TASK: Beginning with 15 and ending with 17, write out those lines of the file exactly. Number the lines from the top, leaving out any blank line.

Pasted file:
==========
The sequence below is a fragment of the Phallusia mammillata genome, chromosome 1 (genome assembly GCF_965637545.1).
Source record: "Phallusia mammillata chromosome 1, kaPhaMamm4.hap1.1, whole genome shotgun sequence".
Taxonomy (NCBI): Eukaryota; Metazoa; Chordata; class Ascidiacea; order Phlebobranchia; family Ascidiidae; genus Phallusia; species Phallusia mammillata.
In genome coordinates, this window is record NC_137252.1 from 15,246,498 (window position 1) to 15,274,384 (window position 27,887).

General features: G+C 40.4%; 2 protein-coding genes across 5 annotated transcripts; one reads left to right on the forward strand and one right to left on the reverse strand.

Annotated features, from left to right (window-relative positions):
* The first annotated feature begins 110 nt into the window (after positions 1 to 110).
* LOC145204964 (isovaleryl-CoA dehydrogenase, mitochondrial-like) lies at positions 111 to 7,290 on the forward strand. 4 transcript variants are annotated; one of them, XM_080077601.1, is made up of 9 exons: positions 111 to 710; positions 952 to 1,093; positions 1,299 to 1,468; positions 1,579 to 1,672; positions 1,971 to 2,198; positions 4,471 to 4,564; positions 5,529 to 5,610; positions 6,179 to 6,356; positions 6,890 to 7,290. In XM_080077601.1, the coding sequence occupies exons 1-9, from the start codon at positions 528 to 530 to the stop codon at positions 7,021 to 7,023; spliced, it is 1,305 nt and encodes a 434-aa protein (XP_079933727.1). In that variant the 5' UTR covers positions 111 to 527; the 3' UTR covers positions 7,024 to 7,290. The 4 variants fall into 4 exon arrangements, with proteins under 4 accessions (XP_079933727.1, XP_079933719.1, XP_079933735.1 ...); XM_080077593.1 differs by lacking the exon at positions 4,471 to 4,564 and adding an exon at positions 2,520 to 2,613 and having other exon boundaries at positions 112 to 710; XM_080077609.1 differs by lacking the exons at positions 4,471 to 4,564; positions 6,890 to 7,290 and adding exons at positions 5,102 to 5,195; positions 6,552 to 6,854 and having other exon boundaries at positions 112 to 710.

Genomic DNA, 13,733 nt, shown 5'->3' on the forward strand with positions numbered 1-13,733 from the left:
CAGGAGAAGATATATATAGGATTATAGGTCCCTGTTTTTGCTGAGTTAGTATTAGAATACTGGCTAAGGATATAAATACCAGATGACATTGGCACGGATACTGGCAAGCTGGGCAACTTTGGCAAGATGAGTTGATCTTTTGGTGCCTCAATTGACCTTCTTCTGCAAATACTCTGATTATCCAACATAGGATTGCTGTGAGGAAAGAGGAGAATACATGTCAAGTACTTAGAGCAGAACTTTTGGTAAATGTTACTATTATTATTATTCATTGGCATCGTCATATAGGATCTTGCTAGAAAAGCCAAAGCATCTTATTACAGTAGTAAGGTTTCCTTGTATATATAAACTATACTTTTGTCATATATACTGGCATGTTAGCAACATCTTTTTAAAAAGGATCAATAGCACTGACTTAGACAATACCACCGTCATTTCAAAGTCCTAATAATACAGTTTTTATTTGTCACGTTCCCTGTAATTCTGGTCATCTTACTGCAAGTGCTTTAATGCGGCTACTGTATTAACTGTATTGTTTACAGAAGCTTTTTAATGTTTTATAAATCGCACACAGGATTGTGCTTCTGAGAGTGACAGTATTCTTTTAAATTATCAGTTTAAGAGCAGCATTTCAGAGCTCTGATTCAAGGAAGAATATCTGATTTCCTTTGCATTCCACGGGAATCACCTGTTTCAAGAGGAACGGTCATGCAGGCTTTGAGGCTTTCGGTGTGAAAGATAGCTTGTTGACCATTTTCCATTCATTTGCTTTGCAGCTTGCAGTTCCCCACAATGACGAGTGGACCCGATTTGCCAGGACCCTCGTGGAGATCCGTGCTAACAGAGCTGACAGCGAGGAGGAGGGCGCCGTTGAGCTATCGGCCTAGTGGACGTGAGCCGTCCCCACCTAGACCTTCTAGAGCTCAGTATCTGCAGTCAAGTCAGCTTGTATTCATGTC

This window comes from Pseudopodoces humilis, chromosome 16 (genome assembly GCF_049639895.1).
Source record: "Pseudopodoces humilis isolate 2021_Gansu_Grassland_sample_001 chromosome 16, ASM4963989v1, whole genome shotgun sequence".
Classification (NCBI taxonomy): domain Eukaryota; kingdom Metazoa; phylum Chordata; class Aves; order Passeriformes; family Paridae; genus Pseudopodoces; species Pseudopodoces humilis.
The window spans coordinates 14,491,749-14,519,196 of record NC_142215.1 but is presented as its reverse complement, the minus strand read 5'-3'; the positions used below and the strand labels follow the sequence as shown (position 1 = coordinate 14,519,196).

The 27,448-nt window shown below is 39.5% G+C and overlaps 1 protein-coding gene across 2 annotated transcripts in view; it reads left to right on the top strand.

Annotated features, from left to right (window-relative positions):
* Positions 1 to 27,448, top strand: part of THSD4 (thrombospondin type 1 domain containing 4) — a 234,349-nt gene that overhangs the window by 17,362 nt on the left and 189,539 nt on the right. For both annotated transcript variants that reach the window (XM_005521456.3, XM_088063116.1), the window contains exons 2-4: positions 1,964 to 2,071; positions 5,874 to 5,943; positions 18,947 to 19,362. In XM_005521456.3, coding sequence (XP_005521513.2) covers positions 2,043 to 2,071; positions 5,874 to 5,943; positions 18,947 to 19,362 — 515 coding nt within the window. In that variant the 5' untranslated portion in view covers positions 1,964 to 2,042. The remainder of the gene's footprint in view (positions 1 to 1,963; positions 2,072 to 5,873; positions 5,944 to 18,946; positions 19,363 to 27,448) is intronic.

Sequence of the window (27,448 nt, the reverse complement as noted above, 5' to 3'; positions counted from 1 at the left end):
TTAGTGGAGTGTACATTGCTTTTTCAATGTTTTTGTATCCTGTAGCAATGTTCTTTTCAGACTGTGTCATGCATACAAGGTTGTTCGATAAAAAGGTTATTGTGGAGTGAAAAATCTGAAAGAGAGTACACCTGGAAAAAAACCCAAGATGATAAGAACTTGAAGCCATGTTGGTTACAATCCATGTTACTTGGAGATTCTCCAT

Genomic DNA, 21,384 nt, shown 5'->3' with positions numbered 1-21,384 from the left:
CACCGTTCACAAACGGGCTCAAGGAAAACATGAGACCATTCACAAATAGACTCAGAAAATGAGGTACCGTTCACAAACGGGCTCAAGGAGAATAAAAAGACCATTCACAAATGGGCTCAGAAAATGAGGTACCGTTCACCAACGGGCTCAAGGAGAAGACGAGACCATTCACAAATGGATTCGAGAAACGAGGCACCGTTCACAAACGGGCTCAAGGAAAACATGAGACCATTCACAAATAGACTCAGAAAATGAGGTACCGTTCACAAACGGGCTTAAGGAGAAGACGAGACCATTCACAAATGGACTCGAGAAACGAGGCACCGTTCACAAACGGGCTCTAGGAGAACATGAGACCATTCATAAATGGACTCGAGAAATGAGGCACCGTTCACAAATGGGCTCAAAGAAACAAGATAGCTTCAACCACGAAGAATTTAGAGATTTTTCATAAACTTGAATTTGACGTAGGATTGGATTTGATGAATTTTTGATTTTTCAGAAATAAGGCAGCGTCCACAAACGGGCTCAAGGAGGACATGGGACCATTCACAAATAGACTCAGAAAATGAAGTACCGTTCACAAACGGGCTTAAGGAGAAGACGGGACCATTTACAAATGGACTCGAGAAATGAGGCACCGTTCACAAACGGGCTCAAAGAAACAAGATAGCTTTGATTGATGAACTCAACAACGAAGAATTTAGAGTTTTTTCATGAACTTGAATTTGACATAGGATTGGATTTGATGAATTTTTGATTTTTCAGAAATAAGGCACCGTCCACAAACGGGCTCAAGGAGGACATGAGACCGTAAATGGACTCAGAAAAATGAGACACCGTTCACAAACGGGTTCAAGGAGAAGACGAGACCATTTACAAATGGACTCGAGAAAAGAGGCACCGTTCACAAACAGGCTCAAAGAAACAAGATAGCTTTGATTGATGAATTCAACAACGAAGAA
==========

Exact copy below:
The 27,448-nt window shown below is 39.5% G+C and overlaps 1 protein-coding gene across 2 annotated transcripts in view; it reads left to right on the top strand.

Annotated features, from left to right (window-relative positions):
* Positions 1 to 27,448, top strand: part of THSD4 (thrombospondin type 1 domain containing 4) — a 234,349-nt gene that overhangs the window by 17,362 nt on the left and 189,539 nt on the right. For both annotated transcript variants that reach the window (XM_005521456.3, XM_088063116.1), the window contains exons 2-4: positions 1,964 to 2,071; positions 5,874 to 5,943; positions 18,947 to 19,362. In XM_005521456.3, coding sequence (XP_005521513.2) covers positions 2,043 to 2,071; positions 5,874 to 5,943; positions 18,947 to 19,362 — 515 coding nt within the window. In that variant the 5' untranslated portion in view covers positions 1,964 to 2,042. The remainder of the gene's footprint in view (positions 1 to 1,963; positions 2,072 to 5,873; positions 5,944 to 18,946; positions 19,363 to 27,448) is intronic.